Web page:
jtelwood wrote: Mon Jan 14, 2019 8:39 am I am looking at 2 possibilities and would like the forum's opinions/ideas on each, as well as other options. One is the VG Life Strategy Conservative Growth Fund (VSCGX), the other is the VG Wellesley Income Fund (VWIAX).
OP, I'm about a year younger than you and have similar concerns. FWIW, just after the first of the this year, we switched my spouse's IRAs (tIRA and Roth) from Target Retirement 2015 to Life Strategy Conservative Growth. (We'll switch mine over when I get tired of managing my 4 fund portfolio or when I start to slip more than I already have.)

The primary reasons for the change in her portfolio were (1) the projected risk adjusted returns seemed about right for her, - TR 2015 was trending toward 30 / 70 from 40 /60, if we didn't do something, and (2) to give her some familiarity with that fund before the time came to switch my (the rest of the family's) portfolio over from a 4 fund 50 / 50 portfolio to something a little easier / less time consuming (15 min / yr) to handle.

Like you, I believe the index funds used by the LSCG fund would be the best chance of providing near market returns at a low cost as opposed using PAS to do something nearly equivalent. And, like another poster, I have no doubt of her ability to handle any of the other problems with an eventual transition because she's been handling the day-to-day stuff for a number of years. (I'm more concerned about me handling the day-to-day stuff, so she better outlive me.)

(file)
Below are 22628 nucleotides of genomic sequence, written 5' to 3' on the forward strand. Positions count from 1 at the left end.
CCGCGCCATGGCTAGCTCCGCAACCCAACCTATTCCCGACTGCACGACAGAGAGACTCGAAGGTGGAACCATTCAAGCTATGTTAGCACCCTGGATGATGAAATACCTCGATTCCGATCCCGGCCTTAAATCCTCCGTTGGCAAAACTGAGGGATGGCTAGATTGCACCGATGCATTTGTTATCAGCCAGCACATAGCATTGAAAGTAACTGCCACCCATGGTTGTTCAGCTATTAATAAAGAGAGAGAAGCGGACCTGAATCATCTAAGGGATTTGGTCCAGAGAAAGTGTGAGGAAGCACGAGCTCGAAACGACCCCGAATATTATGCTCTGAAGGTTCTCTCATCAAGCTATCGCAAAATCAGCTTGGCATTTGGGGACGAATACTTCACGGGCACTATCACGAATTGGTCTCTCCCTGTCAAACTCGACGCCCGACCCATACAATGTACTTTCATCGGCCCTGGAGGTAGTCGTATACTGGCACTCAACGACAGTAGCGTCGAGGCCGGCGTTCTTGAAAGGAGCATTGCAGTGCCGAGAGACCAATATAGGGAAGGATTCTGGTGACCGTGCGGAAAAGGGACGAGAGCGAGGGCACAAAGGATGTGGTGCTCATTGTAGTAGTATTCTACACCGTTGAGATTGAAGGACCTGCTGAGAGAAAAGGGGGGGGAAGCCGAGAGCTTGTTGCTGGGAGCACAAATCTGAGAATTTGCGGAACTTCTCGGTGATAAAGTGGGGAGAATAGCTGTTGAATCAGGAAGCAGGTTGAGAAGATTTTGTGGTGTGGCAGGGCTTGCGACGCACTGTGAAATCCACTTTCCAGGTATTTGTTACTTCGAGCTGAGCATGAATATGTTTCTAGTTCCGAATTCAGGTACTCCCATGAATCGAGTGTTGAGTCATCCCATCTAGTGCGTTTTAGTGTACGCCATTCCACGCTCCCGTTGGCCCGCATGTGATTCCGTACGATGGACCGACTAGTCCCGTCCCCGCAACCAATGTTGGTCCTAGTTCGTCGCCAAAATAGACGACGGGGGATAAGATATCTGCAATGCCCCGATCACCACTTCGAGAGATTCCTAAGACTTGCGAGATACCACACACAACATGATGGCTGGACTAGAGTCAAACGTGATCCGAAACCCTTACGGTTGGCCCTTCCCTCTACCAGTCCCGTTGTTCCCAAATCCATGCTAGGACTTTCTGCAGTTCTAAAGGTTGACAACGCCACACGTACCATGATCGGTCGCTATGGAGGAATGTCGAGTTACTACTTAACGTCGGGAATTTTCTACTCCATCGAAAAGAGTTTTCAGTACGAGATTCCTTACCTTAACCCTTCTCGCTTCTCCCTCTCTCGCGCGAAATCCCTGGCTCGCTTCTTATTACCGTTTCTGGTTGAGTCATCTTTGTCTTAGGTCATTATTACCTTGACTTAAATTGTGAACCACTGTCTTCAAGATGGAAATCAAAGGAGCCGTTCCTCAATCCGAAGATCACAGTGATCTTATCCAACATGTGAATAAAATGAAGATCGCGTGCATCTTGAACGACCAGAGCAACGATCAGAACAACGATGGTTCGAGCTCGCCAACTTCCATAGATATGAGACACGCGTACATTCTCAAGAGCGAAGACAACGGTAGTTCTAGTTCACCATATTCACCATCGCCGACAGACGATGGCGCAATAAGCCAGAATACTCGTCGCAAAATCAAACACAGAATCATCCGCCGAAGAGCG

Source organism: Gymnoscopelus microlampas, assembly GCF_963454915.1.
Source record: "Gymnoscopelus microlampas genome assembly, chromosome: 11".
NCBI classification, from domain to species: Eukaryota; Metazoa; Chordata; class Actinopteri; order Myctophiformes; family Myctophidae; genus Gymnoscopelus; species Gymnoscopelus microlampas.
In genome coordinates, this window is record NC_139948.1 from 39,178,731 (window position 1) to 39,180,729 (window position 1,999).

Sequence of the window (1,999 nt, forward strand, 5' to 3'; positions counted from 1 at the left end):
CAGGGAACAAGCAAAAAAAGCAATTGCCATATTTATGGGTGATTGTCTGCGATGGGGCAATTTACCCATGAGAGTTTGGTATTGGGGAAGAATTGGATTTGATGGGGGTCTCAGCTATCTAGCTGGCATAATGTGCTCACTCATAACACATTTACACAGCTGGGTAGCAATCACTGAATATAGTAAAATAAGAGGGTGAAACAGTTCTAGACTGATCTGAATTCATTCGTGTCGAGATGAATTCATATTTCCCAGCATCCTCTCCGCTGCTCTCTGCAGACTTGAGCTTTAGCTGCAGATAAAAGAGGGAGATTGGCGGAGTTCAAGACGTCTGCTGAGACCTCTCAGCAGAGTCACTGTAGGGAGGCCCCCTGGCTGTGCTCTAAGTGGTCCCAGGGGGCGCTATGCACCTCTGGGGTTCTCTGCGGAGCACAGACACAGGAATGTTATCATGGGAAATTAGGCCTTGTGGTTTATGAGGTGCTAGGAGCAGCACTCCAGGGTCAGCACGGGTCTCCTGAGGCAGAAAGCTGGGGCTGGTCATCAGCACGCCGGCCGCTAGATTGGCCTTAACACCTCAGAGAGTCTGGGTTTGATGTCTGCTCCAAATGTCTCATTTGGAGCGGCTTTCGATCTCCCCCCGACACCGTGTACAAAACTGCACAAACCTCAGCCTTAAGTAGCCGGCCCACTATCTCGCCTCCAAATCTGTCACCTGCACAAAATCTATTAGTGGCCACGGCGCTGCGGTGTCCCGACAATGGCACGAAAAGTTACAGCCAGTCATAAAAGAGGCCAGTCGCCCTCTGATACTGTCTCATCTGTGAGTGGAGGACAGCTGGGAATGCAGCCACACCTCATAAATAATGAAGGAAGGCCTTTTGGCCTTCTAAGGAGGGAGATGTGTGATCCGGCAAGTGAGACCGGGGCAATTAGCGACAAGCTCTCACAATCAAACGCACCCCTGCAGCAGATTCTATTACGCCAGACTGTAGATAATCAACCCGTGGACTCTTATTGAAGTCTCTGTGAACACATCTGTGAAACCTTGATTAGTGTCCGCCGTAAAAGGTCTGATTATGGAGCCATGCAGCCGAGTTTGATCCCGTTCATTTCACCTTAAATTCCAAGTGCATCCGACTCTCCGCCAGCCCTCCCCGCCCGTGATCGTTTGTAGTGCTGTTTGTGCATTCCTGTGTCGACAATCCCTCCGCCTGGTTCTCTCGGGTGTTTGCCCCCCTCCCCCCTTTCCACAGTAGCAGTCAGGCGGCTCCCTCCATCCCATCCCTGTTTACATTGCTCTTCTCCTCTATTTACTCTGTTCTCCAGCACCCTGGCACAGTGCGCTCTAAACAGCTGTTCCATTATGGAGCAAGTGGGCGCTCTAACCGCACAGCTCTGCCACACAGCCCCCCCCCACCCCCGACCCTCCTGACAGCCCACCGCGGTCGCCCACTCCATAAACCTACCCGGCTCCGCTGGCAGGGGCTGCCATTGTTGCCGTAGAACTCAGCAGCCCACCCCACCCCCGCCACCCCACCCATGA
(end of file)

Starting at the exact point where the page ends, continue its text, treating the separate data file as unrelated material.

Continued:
FI is the best revenge. LBYM. Invest the rest. Stay the course. Die anyway. - PS: The cavalry isn't coming, kids. You are on your own.
Broken Man 1999
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Re: Retirement portfolio

Post by Broken Man 1999 »

btenny wrote: Mon Jan 14, 2019 12:18 pm I solved part of this by asking my wife to "take over" most of the bill paying task about 14 years ago. I did this so she would know how to manage stuff if something happened to me. It was tough at first but she has done OK for years. She uses Quicken to keep track of checks and all the money in her checkbooks. I also taught her to use a paper ledger book to make sure every bill is received and paid each month and when and what bills are due to be paid on a quarterly and yearly basis and so forth. This takes care of making sure irregular property taxes and insurance and so forth are paid. And I still pay a few bills from my checkbook but they are simple so she could take them over easily.